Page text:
- Best time to go: November through April -- temperatures are pleasant and most of the rainy season has passed by then.
- Highlight: One of the most biologically diverse habitats in the world can be found in Central America
Central America has so many iconic dive sites that it can be hard to choose where to go. Head to Roatan in Honduras to see the Bay Islands and the walls covered in sea life around the area. In Belize, the infamous Blue Hole brings thousands of divers to the site every year to see this natural wonder. Costa Rice also offers great dive sites, including Galapagos' National Park and Cocos Island.
- Best time to go: May through July -- while Mexico is warm year-round, it's also subject to the rainy season and hurricanes in the fall and winter.
- Highlight: Head to Mexico during the summer to see eels, whales, seahorses, and toadfish among many other species.
Mexico has some of the clearest water around filled with hundreds of different varieties of sea life. Sites such as the Palancar Garden is perfect for beginners looking to work on their skills. More advanced divers will love the Punta Sur Reef, which follows a sand chute down to 90 feet under the sea, where you'll find coral tunnels.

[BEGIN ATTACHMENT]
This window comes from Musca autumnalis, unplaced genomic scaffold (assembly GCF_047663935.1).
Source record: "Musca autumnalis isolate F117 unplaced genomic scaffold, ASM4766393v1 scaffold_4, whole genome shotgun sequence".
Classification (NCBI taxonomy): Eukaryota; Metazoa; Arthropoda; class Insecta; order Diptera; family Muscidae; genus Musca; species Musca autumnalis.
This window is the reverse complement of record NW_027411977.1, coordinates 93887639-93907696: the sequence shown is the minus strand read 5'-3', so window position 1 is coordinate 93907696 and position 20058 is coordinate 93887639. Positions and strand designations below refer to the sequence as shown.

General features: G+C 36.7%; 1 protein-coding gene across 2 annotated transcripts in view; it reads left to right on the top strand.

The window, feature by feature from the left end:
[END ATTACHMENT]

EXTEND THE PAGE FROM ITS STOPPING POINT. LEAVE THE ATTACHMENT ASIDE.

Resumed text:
- Best time to go: November to April
- Highlight: The Philippines can have monsoon season from May to October, so it's best to avoid that time frame, known as the "wet season."
With over 7,000 different islands, you won't run out of places to go diving. Almost any dive can be done in the Philippines, from shore dives to staying on a boat for several days with other divers. Shipwreck diving is popular, as there are many leftover ships from World War II underneath the water. There are over 1200 different species to spot swimming among the reefs as well.